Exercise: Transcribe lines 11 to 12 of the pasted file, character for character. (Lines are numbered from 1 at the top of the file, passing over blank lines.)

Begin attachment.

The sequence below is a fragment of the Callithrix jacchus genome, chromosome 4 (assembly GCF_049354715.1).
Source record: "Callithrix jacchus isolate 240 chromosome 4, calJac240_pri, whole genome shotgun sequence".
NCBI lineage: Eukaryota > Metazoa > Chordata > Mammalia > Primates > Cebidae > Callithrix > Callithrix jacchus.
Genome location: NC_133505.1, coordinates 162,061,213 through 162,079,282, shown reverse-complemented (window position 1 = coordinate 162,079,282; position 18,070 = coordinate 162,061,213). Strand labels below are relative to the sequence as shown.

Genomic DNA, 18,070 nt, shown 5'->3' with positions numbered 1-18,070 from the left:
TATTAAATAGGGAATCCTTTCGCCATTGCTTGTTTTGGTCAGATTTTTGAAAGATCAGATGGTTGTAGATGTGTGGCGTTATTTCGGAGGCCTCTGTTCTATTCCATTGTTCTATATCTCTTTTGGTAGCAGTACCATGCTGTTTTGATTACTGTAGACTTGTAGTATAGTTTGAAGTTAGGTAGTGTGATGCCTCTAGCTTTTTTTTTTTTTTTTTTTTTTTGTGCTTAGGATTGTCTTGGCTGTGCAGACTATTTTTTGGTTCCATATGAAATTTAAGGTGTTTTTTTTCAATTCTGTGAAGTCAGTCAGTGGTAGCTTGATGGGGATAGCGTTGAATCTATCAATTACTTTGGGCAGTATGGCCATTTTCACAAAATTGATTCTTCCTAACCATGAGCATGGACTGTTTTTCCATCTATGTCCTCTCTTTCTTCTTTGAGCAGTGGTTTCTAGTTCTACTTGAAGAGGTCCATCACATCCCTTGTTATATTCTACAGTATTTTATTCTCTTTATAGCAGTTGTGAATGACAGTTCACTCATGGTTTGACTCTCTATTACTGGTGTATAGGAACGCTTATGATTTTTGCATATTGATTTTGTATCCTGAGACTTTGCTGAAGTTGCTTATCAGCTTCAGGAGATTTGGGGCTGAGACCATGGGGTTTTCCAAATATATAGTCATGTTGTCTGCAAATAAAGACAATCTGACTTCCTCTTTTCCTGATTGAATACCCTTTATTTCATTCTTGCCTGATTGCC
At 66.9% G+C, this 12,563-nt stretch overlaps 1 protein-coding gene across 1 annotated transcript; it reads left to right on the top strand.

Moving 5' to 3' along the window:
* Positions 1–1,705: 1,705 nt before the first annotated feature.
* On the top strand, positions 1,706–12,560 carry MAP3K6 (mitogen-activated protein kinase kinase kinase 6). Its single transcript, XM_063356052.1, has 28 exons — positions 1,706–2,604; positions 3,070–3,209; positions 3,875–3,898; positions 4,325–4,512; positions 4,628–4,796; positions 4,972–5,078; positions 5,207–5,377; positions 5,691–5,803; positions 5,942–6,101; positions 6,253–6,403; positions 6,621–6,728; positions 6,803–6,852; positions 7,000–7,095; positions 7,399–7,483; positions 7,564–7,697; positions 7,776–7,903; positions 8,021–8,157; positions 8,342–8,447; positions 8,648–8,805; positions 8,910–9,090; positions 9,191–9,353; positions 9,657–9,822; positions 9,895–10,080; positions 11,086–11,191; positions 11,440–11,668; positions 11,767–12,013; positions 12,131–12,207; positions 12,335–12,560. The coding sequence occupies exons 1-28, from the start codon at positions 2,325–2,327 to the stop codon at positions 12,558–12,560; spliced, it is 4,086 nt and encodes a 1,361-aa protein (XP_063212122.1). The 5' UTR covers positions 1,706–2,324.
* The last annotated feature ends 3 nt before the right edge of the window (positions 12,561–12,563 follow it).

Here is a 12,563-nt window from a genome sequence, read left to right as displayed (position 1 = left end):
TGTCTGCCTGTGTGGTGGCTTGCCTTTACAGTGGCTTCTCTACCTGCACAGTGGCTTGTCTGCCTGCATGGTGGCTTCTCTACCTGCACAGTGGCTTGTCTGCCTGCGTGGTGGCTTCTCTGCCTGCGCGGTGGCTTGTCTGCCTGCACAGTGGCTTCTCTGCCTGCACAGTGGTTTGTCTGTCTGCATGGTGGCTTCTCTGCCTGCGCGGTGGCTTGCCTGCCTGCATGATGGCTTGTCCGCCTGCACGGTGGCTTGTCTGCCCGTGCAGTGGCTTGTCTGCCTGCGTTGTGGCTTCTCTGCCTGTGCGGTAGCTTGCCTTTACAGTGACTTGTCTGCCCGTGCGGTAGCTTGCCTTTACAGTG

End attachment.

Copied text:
* The last annotated feature ends 3 nt before the right edge of the window (positions 12,561–12,563 follow it).

Here is a 12,563-nt window from a genome sequence, read left to right as displayed (position 1 = left end):